Salon des Refusés: KraftwerkJan 24th, 2017 | By Mark Sullivan | Category: Essays, Salon des Refusés
In 1863, the Salon des Refusés was launched to counter the conservative aesthetics enforced by the Academy of Fine Arts in the annual Paris Salon. That year, the “rejects” included such later revered painters as Manet, Courbet, Whistler, Pissarro and Cezanne. Perhaps it is now time to establish a Salon des Refusés for the Rock & Roll Hall of Fame‘s rejects.
The rules of eligibility for induction to the Rock & Roll Hall of Fame include “Besides demonstrating unquestionable musical excellence and talent, inductees will have had a significant impact on the development, evolution and preservation of rock & roll.”
And yet many artists who have had huge impacts on the development and evolution of rock & roll have been snubbed over and over, including: Kraftwerk, Chic, Big Star, Roxy Music, Brian Eno, New York Dolls, T. Rex, Television, The Slits, X-Ray Spex, Sonic Youth, Joy Division.
Kraftwerk is arguably the most influential group in popular music since Rock & Roll Hall of Fame Inductees The Beatles. In order to craft a more European rock sound, many of the late ’70s and ’80s new wave and synth pop artists like Eurythmics, Ultravox, Gary Numan and Orchestral Manoeuvres in the Dark turned to Kraftwerk, . . .
. . . Rock & Roll Hall of Fame Inductee David Bowie‘s “Berlin Trilogy,” which was also greatly influenced by Kraftwerk and other Krautrock bands (reinforcing their influence secondhand), and Roxy Music (though in that case it might have been as much Bryan Ferry’s visual style as the band’s music).
The robotic Germans . . .
. . . also begat some of the most dominant post-rock genres, so they may have actually been more influential than the Fab Four, whose British empire did not shine far beyond rock and pop.
Afrika Bambaataa and the Soul Sonic Force’s trendsetting early hip hop 12″ “Planet Rock” . . .
. . . mashed up two Kraftwerk songs, “Trans Europe Express” . . .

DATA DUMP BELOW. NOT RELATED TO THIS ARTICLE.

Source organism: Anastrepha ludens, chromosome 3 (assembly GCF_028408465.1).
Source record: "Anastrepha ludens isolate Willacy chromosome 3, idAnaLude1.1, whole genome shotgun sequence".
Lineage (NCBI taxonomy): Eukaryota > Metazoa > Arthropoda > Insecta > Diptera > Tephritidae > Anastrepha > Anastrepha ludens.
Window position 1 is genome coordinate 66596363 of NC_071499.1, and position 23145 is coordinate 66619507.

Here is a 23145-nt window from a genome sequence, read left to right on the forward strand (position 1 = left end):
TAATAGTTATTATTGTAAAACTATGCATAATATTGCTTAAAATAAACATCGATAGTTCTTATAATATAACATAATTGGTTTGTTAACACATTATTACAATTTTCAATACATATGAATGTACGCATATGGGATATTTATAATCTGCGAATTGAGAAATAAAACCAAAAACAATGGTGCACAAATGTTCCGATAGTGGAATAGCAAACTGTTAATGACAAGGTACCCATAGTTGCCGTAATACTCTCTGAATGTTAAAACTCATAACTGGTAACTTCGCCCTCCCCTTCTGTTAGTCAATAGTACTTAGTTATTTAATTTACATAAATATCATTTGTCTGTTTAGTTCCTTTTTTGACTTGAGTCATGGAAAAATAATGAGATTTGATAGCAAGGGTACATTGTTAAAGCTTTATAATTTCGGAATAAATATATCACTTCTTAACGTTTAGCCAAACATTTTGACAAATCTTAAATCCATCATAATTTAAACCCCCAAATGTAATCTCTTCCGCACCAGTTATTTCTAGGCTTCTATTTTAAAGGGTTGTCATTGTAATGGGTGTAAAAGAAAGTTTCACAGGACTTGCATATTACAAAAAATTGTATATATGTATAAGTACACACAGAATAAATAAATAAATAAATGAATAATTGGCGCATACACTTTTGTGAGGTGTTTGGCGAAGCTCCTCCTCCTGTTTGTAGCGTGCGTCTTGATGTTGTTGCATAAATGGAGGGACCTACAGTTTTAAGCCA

. . . and “Numbers.”
Pretty much all of electro grew from “Planet Rock”‘s roots.
Derrick May (AKA Rhythim is Rhythim), generally regarded as the creator of techno music, famously described the genre’s sound as “The music is just like Detroit, a complete mistake. It’s like George Clinton and Kraftwerk are stuck in an elevator with only a sequencer to keep them company.”
Sure, it could be argued that hip hop, electro and techno are distinct, non-rock genres, so much of Kraftwerk’s “significant impact” falls outside of rock & roll. However, the Hall of Fame has been very inclusive in their past use of the label. The brick and mortar (actually, more glass and concrete) Rock & Roll Hall of Fame is currently hosting an exhibition titled “The Roots and Definition of Rock & Roll,” which is introduced on the website with the following statement:
Each year, with the announcement of the next class of nominees for induction, a debate swirls as to what music is consider ‘rock and roll.’
The debate really flared up when rappers began being inducted, including Tupac in the latest batch. In response to the 2016 induction of N.W.A., Rock & Roll Hall of Fame Inductees KISS‘s Gene Simmons said, “[I] respect N.W.A, but when Led Zep gets into Rap Hall of Fame, I will agree with your point.” (That is one of the more polite things Simmons said.) The Induction Process page now prominently features this pull quote from Rock & Roll Hall of Fame Inductees N.W.A.’s Ice Cube’s acceptance speech:
Rock & roll is not an instrument; rock & roll is not even a style of music. Rock & roll is a spirit. … It’s been going since the blues, jazz, bebop, soul, R&B, rock & roll, heavy metal, punk rock and, yes, hip-hop. And what connects us all is that spirit. …Rock & roll is not conforming to the people who came before you, but creating your own path in music and in life.
In the mind of the Hall of Fame, “rock & roll” clearly refers to popular music associated with rebellious youth, both as creators and consumers. Which means Kraftwerk surely deserves to be honored, both for its “unquestionable musical excellence” and its “significant impact on the development, evolution and preservation of rock & roll.”
(This piece was originally published on Societe Anonyme Inc.)